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that would otherwise have been taken by them.

Venator—The main thing, after all, I take it, is perseverance?

Piscator—Truly. If one kind of bait or one fashion of fly fail, persevere until thou hast hit upon a taking bait.

Venator—Thanks, kind master, all this wise counsel I shall store carefully away in my heart.

Piscator-Do so, and, with thoughtful care and painstaking diligence, thou shalt become a cunning angler. And now farewell!

Venator-Farewell, and may we meet soon again.


DINNER IN TOLEDO. Given in Chapin's Charming Home. F. P. Chapin gave a dinner on April 25 to his agents. Messrs. Tarbell and Cerf being also present. Instead of having the dinner at a hotel, Mr. Chapin gave it at his beautiful home, thus giving a very unique home-like character to the proceedings. It wasn't so home-like, however, but that plenty of business talk was indulged in. About twenty-five were present, but what was lacking in numbers was made up in enthusiasm, and Mr. Chapin announced that he had increased his business very largely this year and would at the end of the year show a still greater increase.

“Strongest in the World” “Strongest in the World” “ Strongest in the World ”

Mr. Frank A. McNamee, whose picture appears above, is manager of the Society's Albany agency, and, while one of the youngest, is one of its most successful managers. Under his management the Albany field has been transformed from a somewhat unproductive one into a well organized, firmly established and prolific agency. The effect of this is that his agency leads those of all other companies in that district, and the Society has, on more than one occasion, extended his territory.

Mr. McNamee was born in Albany on May 14th, 1866. At an early age he entered the service of the D. & H. R. R. and stayed with that Company for about fifteen years. In fact as late as 1895 he was making fifty dollars per month as a telegraph operator. Wishing to increase his income he arranged to spend his evenings soliciting life assurance, and wrote thirty-four applications in one month, for which he received five dollars each. His contract with the Equitable dates from June, 1896, and his agency has, almost from its inception, ranked high among our fifty leading agencies, and his name very frequently occupies a prominent position among the fifty leading personal writers.

“ Strongest in the World"

Imprint these four words on your memory, and don't let your clients forget them either.


An Agents' Journal.


JUNE, 1900.

Lives there a lover of books whose heart does not burn within him when the name of dear old Izaak Walton is mentioned in his hearing? We warrant not!

Hundreds of editions of The Complete Angler have been printed, and new editions are appearing every year. And fishermen, and lovers, and parsons, and bankers, and poets, and philosophers still take delight in Piscator's quaint discourse.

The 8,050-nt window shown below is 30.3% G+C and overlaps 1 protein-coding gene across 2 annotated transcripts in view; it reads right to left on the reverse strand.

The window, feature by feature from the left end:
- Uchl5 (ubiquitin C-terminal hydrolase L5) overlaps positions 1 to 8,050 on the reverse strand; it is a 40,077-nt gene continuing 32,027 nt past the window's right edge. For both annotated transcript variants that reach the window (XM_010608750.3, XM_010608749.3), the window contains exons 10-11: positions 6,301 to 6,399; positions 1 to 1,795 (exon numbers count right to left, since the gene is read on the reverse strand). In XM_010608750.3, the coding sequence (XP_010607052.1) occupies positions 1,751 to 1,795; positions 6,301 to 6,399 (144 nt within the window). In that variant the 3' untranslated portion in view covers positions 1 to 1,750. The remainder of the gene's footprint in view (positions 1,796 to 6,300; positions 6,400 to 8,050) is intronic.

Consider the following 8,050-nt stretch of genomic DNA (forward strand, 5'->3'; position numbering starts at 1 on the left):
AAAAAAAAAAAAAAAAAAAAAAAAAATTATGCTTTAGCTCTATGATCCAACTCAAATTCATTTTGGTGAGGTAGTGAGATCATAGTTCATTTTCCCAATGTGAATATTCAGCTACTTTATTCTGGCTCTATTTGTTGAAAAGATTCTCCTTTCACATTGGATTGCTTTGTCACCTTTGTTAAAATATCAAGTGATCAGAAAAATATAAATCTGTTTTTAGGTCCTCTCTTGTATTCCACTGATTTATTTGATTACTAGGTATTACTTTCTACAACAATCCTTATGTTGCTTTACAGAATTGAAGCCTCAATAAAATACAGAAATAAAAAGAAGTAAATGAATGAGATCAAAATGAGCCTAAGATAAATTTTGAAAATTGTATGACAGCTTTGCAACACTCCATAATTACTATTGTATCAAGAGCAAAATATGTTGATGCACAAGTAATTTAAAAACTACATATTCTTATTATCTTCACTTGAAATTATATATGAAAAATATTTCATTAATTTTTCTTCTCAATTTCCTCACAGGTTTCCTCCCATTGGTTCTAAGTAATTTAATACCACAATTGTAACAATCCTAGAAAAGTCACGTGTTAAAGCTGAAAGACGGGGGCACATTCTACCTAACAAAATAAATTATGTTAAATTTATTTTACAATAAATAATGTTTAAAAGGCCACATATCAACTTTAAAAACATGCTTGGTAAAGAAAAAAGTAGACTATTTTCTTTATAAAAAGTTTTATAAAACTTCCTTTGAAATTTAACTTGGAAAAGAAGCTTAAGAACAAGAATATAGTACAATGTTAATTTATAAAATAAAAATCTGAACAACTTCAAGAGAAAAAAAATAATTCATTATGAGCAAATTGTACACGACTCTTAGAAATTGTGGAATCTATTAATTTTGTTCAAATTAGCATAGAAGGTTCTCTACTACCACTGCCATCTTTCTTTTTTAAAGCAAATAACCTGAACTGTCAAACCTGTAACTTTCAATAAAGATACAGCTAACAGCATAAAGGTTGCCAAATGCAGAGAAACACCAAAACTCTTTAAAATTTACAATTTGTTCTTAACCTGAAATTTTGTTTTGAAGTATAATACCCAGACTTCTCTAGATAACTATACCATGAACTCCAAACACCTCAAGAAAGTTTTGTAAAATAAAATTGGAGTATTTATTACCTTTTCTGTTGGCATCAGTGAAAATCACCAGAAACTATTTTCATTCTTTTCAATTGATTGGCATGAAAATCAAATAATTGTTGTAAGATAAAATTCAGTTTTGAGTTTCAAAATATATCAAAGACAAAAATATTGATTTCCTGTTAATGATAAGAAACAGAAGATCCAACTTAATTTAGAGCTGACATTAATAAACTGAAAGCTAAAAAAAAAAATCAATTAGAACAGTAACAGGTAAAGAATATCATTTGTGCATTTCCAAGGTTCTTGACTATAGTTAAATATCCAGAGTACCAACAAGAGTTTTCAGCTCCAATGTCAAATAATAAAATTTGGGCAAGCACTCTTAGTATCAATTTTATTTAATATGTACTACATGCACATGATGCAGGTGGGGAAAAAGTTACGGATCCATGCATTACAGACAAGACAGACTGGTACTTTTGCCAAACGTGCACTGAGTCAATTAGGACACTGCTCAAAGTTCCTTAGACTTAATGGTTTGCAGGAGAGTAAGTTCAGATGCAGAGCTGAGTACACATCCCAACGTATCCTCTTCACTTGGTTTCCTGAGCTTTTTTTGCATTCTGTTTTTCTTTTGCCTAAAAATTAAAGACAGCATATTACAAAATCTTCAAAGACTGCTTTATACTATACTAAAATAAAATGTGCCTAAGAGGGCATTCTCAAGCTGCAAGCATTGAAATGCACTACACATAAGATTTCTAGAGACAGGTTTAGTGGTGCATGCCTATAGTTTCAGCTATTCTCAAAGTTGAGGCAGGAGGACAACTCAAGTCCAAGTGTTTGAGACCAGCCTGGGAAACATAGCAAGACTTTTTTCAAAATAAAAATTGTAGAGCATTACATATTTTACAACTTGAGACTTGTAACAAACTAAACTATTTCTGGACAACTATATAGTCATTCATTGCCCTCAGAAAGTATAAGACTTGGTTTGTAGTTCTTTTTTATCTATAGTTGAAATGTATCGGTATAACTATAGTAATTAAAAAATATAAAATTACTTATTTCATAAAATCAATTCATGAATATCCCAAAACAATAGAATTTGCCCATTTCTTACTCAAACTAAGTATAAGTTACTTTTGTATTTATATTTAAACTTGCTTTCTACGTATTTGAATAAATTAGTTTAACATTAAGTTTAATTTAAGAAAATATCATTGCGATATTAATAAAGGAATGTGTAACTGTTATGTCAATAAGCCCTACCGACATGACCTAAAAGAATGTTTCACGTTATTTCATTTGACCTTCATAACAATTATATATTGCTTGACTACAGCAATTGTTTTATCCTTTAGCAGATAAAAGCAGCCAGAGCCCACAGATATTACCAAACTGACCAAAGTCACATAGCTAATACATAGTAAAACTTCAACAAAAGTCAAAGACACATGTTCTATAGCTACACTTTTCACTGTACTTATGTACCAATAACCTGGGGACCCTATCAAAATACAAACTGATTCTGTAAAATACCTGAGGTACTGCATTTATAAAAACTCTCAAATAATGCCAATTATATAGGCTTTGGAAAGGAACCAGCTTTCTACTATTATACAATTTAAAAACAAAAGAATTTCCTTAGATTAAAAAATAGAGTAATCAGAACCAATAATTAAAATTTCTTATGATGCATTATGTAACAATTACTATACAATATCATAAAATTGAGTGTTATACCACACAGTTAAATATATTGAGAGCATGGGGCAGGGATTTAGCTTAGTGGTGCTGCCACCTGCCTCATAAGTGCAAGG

This being so, the Equitable News enjoys a proud distinction in being able to publish a recently discovered chapter of The Complete Angler. (See page 4). The manuscript was found, so our informant assures us, under the false bottom of a seventeenth century chest recently repaired by a cabinet maker of London.

Why this chapter was omitted from the printed book, we leave our readers to guess; but that it is as full of wise counsel as an egg is of meat, every reader of the News will admit.

vvo greater than our gain for the first quarter of 1899, the gain for the quarter being larger than in any year since the panic of 1893.

The principal brunt of the change fell upon the agents of the Society and they have not only been loyal, but zealous in the prosecution of their work, and are most enthusiastic over the outlook.

The report submitted to the Board today shows a reduction in the percentage of expenses over the same period of last year.

In spite of the general tendency downward in the rate of interest on first-class securities, and notwithstanding the caution which has been exercised by the Executive and Finance Committees in the selection of investments, the average interest on bonds and mortgages during the year 1899 was over 4.73 per cent and that on stocks and bonds over 4.48 per cent.

Substantially the whole of the life assurance business of the Society is now transacted on tables of premium rates based on the assumption of obtaining only 3 per cent. average interest on investments. It is obvious that this very conservative basis must operate greatly to the advantage of the Society, both in the way of security and in the way of profit to be made in the future on account of interest over and above the rate assumed, as all such profits will be credited to Surplus and thus tend to increase dividends to policyholders.

By thus changing the basis on which our premiums are calculated for new business, we are gradually changing the status of the whole of our outstanding assurance, because a very large amount of assurance based on a high rate of interest goes off the books every year, to be replaced by business done on the new and more conservative basis.

It is my opinion, with a pretty general knowledge of the condition and methods of the various companies, that there is no life assurance company in this country, or, for that matter, in the world, which is conducted with a more severe adherence to those fundamental principles than the Equitable, and this statement will meet with your intelligent indorsement, because most of you are in one way or another constantly made familiar with the operations of the Society.

The following announcement was made by the